Just a few years ago, Americans were overwhelmingly optimistic about the power of new technologies to foster an informed and engaged society. More recently, however, that confidence has been challenged by emerging concerns over the role that internet and technology companies — especially social media — now play in our democracy.
A new Knight Foundation and Gallup study explores how much the landscape has shifted. This wide-ranging study confirms that, for Americans, the techlash is real, widespread, and bipartisan. From concerns about the spread of misinformation to election interference and data privacy, we’ve documented the deep pessimism of folks across the political spectrum who believe tech companies have too much power — and that they do more harm than good.
Despite their shared misgivings, Americans are deeply divided on how best to address these challenges. This report explores the contours of the techlash in the context of the issues currently animating policy debates in Washington and Silicon Valley. Below are the main findings from the executive summary. We invite you to download the report, and join the conversation on Twitter using #techlash.
1. Americans have largely negative views of major internet and technology companies’ impact on society.
Their top concern relates to the amplification of misinformation on the internet.
- 74% of Americans are very concerned about the spread of misinformation on the internet. Despite a partisan gap, majorities of both Democrats (84%) and Republicans (65%) are very concerned about this issue.
- 68% are very concerned about the privacy of personal data stored by internet and technology companies, and 56% are very concerned about hate speech and other abusive or threatening language online.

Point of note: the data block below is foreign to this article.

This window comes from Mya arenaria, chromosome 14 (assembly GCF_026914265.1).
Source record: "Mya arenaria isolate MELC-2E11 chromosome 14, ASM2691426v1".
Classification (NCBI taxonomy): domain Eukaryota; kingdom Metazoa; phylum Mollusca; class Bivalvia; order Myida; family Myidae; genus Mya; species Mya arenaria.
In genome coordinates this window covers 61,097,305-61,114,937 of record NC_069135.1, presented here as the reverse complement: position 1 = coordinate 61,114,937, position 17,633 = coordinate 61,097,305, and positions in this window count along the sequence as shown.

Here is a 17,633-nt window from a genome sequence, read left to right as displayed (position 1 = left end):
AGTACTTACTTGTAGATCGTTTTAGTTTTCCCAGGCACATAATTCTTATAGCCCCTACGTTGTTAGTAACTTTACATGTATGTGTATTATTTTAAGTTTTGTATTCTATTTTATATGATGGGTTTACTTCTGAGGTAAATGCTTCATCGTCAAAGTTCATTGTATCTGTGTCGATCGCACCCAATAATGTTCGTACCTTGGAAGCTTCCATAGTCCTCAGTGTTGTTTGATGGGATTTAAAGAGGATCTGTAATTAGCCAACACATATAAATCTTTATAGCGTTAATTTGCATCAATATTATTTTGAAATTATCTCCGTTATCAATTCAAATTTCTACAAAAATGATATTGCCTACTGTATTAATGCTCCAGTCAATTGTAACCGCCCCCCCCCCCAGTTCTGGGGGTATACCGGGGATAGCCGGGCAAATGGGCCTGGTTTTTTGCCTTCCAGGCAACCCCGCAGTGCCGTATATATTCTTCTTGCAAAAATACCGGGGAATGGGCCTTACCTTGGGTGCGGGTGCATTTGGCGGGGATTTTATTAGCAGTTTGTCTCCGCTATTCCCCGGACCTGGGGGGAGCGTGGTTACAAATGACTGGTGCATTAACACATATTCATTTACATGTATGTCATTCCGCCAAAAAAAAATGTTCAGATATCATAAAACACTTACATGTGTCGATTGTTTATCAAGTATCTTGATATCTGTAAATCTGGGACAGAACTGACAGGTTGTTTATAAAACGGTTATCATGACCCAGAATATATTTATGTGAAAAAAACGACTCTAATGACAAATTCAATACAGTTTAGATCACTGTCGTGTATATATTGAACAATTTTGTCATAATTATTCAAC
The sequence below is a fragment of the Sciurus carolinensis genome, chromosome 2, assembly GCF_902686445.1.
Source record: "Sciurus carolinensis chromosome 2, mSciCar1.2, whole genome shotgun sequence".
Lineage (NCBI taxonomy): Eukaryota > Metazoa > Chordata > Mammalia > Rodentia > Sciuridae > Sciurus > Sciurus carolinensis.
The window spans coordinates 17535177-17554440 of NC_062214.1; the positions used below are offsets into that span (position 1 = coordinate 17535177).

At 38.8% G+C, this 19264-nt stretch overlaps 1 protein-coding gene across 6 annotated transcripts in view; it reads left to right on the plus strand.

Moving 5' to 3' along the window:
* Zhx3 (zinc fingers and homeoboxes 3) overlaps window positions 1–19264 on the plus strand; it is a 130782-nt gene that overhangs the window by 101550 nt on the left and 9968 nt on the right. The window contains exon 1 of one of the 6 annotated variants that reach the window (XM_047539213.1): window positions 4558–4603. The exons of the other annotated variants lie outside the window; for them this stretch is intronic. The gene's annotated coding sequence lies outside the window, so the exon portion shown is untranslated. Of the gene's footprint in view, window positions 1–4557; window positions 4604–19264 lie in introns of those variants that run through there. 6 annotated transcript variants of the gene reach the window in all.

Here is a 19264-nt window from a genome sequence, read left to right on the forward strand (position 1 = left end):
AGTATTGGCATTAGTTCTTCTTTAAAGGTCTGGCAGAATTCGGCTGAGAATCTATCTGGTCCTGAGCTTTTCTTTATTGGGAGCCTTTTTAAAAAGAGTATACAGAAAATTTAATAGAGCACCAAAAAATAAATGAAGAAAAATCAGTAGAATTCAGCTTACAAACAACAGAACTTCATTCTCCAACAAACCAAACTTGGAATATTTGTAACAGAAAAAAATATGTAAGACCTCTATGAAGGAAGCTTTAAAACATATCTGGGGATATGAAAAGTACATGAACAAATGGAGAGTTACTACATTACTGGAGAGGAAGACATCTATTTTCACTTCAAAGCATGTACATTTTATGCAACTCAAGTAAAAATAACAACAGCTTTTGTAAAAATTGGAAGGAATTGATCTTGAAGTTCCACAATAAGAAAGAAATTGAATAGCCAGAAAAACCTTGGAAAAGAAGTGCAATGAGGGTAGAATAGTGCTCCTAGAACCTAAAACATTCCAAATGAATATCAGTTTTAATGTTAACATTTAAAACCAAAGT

Americans believe that major internet companies:
- do more to divide society (60%) than to unite it (11%)
- allow powerful interests to control society (48%) rather than give people the power to change society (19%)
- magnify unpopular views (52%) rather than make them less visible (17%)
- create more problems than they solve (47%) rather than solve more problems than they create (15%)
- contribute to making people misinformed about the news (47%) rather than making them informed (19%)
Republicans tend to be more critical of internet and technology companies than Democrats and independents.
2. The public believes internet and technology companies have too much power — a sentiment held across all demographic and political groups.
- 77% of Americans say major internet and technology companies like Facebook, Google, Amazon and Apple have too muchpower.
- Americans are equally divided among those who favor (50%) and oppose (49%) government intervention that would require internet and technology companies to break into smaller companies.
3. Americans distrust social media companies to make the right decisions about their content but are divided on the role of government to regulate them.
- Americans do not trust social media companies much (44%) or at all (40%) to make the right decisions about what content should or should not be allowed on online platforms.
- However, they would still prefer the companies (55%) to make those decisions rather than the government (44%).
4. Americans across the political and demographic spectrum say political leaders are not paying enough attention to technology issues.
- 59% of Americans believe elected officials and political candidates are paying “too little” attention to issues dealing with technology and technology companies.
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